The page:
3 Options for Dealing With Internet Trolls
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Although my company BottleKeeper has had a lot of success using Facebook’s video ad platform, there is one area within the world of online advertising that has been quite a learning experience: trolls.
Trolls are the people that hide behind their computer screens and spew negativity throughout the Internet, or in this case, in the comment section of your online ads. So, do you let the comments remain and leave them alone, do interact with the trolls through via the comments or do you just delete them?
It’s important to note that I can only speak of our direct experience in how we interact with and manage our brand, which is riddled with sarcasm, is quite fun and certainly allows us to be a bit more on -- or over -- the line with our trolls. You’ll need to determine your best course of action based on your brand.
So, with respect to those whom would never say to your face the wonderful things that they’ll type, all while lurking in the dark loneliness under a bridge and feeding on puppies, we do a little bit of everything, and here’s why.
1. Let them stay
You know what’s misleading? When a consumer sees your ad, and subsequent comment feed, and realizes that 100 percent of the comments are positive. Really? There isn’t one person out of the thousands -- or hundreds of thousands -- of people that have been served this ad that disagree with its content or message? If so, you’re clearly deleting them, which will naturally turn consumers off because, well, they’re not stupid.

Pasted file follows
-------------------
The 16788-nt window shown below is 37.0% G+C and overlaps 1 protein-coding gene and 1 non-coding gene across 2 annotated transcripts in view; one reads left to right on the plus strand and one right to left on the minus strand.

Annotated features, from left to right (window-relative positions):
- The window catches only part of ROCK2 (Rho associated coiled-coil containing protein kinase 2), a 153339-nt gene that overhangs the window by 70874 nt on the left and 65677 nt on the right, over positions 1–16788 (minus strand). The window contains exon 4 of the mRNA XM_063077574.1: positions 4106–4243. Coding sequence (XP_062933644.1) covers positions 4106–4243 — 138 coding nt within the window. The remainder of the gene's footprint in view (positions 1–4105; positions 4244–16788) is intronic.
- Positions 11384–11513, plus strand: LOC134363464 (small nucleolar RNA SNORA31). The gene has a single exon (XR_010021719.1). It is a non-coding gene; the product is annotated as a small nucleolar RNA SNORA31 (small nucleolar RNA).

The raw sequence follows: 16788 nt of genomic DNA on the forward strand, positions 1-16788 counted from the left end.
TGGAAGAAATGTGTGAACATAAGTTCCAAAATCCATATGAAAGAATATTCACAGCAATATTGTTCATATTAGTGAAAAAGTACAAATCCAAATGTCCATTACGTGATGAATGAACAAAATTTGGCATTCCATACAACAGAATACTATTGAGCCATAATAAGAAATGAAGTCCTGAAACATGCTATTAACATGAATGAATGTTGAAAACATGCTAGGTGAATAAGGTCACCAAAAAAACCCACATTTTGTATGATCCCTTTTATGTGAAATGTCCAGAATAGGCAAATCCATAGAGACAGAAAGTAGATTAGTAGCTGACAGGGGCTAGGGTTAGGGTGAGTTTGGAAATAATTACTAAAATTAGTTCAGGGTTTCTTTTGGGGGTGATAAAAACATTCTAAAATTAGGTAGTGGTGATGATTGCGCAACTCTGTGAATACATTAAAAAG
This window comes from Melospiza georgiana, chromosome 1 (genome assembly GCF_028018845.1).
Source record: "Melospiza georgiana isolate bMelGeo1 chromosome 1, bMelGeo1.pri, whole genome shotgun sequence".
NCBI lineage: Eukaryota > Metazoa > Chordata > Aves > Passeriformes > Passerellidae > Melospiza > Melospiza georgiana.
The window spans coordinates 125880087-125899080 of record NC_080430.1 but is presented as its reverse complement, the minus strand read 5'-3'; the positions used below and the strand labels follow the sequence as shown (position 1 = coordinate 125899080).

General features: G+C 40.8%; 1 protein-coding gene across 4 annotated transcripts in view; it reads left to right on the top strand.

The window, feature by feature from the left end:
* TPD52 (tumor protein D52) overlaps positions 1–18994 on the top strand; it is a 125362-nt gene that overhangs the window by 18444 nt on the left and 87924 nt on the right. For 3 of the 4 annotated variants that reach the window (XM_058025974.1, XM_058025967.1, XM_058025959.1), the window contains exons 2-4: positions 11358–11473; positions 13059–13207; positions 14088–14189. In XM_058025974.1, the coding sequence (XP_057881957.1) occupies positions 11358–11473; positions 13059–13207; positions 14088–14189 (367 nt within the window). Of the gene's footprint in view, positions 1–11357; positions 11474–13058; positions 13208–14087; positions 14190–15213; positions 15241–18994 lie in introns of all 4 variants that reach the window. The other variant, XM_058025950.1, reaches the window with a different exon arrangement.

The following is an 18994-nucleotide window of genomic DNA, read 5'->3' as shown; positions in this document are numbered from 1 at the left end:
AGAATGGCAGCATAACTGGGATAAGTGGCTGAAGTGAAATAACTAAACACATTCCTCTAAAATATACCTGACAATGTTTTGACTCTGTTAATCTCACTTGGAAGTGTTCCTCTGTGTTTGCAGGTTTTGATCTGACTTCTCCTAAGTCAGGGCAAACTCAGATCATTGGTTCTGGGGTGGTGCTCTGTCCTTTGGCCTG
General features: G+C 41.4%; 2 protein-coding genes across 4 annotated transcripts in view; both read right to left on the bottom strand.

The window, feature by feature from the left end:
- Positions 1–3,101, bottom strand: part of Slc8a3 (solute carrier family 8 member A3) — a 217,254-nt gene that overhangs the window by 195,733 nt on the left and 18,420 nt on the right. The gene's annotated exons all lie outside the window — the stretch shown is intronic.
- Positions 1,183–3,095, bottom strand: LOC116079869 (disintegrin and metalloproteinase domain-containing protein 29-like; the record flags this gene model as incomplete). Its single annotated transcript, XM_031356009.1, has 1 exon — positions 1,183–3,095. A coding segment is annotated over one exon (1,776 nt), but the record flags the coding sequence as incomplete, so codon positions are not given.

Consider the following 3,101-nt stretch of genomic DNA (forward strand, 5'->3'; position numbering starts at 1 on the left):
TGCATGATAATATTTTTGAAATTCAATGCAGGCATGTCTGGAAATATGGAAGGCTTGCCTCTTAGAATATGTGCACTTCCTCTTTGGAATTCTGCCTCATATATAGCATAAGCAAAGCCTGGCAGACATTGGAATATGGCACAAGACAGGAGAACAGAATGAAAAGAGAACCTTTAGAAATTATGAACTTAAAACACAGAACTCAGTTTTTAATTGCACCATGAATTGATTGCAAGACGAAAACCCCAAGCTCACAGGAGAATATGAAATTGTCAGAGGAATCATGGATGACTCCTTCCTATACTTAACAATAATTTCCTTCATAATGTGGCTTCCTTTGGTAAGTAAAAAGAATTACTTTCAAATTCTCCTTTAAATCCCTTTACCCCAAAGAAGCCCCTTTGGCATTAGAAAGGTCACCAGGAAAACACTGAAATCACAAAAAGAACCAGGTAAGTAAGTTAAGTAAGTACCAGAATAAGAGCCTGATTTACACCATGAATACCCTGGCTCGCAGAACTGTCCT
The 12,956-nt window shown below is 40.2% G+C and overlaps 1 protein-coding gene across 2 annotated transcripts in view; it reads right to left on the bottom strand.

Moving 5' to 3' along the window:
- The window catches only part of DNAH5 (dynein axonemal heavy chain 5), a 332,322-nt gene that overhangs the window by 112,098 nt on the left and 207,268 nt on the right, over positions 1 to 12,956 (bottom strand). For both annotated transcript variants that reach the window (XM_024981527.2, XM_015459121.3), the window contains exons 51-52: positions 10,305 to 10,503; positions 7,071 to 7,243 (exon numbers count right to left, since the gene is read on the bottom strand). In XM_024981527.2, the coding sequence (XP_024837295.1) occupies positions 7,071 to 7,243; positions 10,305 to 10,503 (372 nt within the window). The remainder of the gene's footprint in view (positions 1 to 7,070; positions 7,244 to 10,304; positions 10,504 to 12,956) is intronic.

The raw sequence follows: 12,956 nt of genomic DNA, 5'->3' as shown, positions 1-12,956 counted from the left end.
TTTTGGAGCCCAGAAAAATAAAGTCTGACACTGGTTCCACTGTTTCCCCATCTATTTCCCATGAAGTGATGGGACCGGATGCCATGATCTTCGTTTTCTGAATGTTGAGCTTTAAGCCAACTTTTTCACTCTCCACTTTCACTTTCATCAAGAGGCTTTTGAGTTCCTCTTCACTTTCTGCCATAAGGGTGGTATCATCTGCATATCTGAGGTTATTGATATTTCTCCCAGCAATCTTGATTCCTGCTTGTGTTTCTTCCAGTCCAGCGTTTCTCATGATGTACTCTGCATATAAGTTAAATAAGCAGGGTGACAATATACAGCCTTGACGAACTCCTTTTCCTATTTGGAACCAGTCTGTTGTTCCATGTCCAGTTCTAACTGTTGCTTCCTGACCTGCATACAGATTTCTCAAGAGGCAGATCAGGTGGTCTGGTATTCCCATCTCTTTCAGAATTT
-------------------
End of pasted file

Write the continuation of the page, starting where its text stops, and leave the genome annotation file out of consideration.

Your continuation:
You’ll be much better off letting some remain. Yes, you can pick and choose which ones get to live or die, but you must let the ratio be realistic -- read on for more instruction.
This particular option is our absolute favorite and the most effective. There’s nothing better than showing the world -- or at least your ad audience -- that you’ll stand up for you company and defend your brand. If someone has something negative to say, challenge them but do it in a proactive and non-emotional way. I repeat, do not get emotional. I realize this can be hard when you and your company are being attacked, but I assure you, there’s no better way to win than to objectively challenge your opponents -- the majority of the time they won’t even respond -- which means that you win!
As I mentioned before, we use healthy fun and heavy sarcasm to combat those that troll our ads -- and we lay it on thick. The benefit of the interactions that result is put on display for all and we’ve found that, when this is done effectively, other onlookers get involved in the defense of your position -- which often creates a sense of community and even new customers that may not have been previously interested in your product.
For a better understanding of what I mean and for real examples, peruse the comment section of this recent video ad.
3. Delete them
As mentioned in the first point, there are circumstances when it just makes sense to delete the comment. We delete them when it’s clear that we’re not going to be able to get into an effective dialogue with the particular puppy eater -- typically as a result of them being overly profane or disgusting. Despite the snarky attitude of BottleKeeper and the brand, bantering with some yahoo that’s going to drop an F bomb three times in each sentence isn’t good for anyone.
Also important to note: If you’re going to let a negative comment live without an interaction from you, other trolls will often add in to the commentary with their own negativity, and before you know it, the feel of your ad is spiraling out of control. The moral of the story is you must closely monitor the comments and interaction, and don’t wait to act.
When given the opportunity, interaction is absolutely the preferred method as it shows people that you’re engaged and participating. We’ve found that trolls don’t often think about the fact that there’s someone on the other side of that comment because they’re used to posting negativity that never gets questioned or tested. When they see that you’re paying attention, more often than not, their tones change, the conversation shifts and you’ve created a positive interaction for all to enjoy.